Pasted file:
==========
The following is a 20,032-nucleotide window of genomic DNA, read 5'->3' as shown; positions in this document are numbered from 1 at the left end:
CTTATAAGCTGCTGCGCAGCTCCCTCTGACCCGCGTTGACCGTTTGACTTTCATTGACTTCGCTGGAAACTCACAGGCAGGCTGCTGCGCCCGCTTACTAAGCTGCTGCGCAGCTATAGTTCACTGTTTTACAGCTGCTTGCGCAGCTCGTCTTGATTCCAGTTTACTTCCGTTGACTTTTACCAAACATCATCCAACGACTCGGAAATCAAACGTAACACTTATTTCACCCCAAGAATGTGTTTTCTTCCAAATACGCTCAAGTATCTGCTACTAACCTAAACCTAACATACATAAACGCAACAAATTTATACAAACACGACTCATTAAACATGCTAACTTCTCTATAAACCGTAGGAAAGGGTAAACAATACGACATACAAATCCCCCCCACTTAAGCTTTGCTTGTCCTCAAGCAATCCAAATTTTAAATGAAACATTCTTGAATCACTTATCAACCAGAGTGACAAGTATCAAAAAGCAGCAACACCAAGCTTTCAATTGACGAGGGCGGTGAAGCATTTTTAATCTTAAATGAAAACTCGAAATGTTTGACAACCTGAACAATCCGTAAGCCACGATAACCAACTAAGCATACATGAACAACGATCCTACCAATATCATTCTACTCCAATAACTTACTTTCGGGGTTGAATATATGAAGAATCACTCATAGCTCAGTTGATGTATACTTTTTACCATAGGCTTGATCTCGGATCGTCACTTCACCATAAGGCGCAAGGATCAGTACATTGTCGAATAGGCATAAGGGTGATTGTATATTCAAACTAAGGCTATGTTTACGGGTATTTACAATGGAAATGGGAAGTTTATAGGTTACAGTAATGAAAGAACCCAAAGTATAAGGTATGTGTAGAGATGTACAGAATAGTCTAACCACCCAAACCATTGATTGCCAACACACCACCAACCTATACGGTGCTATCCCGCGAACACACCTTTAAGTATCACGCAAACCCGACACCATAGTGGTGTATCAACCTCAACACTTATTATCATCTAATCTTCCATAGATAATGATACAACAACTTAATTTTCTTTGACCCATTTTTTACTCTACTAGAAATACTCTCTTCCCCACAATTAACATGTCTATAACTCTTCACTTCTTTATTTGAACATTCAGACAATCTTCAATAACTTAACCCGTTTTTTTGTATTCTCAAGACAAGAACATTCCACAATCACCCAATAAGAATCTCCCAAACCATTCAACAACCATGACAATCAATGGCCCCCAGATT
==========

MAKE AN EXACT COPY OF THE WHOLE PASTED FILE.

The following is a 20,032-nucleotide window of genomic DNA, read 5'->3' as shown; positions in this document are numbered from 1 at the left end:
CTTATAAGCTGCTGCGCAGCTCCCTCTGACCCGCGTTGACCGTTTGACTTTCATTGACTTCGCTGGAAACTCACAGGCAGGCTGCTGCGCCCGCTTACTAAGCTGCTGCGCAGCTATAGTTCACTGTTTTACAGCTGCTTGCGCAGCTCGTCTTGATTCCAGTTTACTTCCGTTGACTTTTACCAAACATCATCCAACGACTCGGAAATCAAACGTAACACTTATTTCACCCCAAGAATGTGTTTTCTTCCAAATACGCTCAAGTATCTGCTACTAACCTAAACCTAACATACATAAACGCAACAAATTTATACAAACACGACTCATTAAACATGCTAACTTCTCTATAAACCGTAGGAAAGGGTAAACAATACGACATACAAATCCCCCCCACTTAAGCTTTGCTTGTCCTCAAGCAATCCAAATTTTAAATGAAACATTCTTGAATCACTTATCAACCAGAGTGACAAGTATCAAAAAGCAGCAACACCAAGCTTTCAATTGACGAGGGCGGTGAAGCATTTTTAATCTTAAATGAAAACTCGAAATGTTTGACAACCTGAACAATCCGTAAGCCACGATAACCAACTAAGCATACATGAACAACGATCCTACCAATATCATTCTACTCCAATAACTTACTTTCGGGGTTGAATATATGAAGAATCACTCATAGCTCAGTTGATGTATACTTTTTACCATAGGCTTGATCTCGGATCGTCACTTCACCATAAGGCGCAAGGATCAGTACATTGTCGAATAGGCATAAGGGTGATTGTATATTCAAACTAAGGCTATGTTTACGGGTATTTACAATGGAAATGGGAAGTTTATAGGTTACAGTAATGAAAGAACCCAAAGTATAAGGTATGTGTAGAGATGTACAGAATAGTCTAACCACCCAAACCATTGATTGCCAACACACCACCAACCTATACGGTGCTATCCCGCGAACACACCTTTAAGTATCACGCAAACCCGACACCATAGTGGTGTATCAACCTCAACACTTATTATCATCTAATCTTCCATAGATAATGATACAACAACTTAATTTTCTTTGACCCATTTTTTACTCTACTAGAAATACTCTCTTCCCCACAATTAACATGTCTATAACTCTTCACTTCTTTATTTGAACATTCAGACAATCTTCAATAACTTAACCCGTTTTTTTGTATTCTCAAGACAAGAACATTCCACAATCACCCAATAAGAATCTCCCAAACCATTCAACAACCATGACAATCAATGGCCCCCAGATT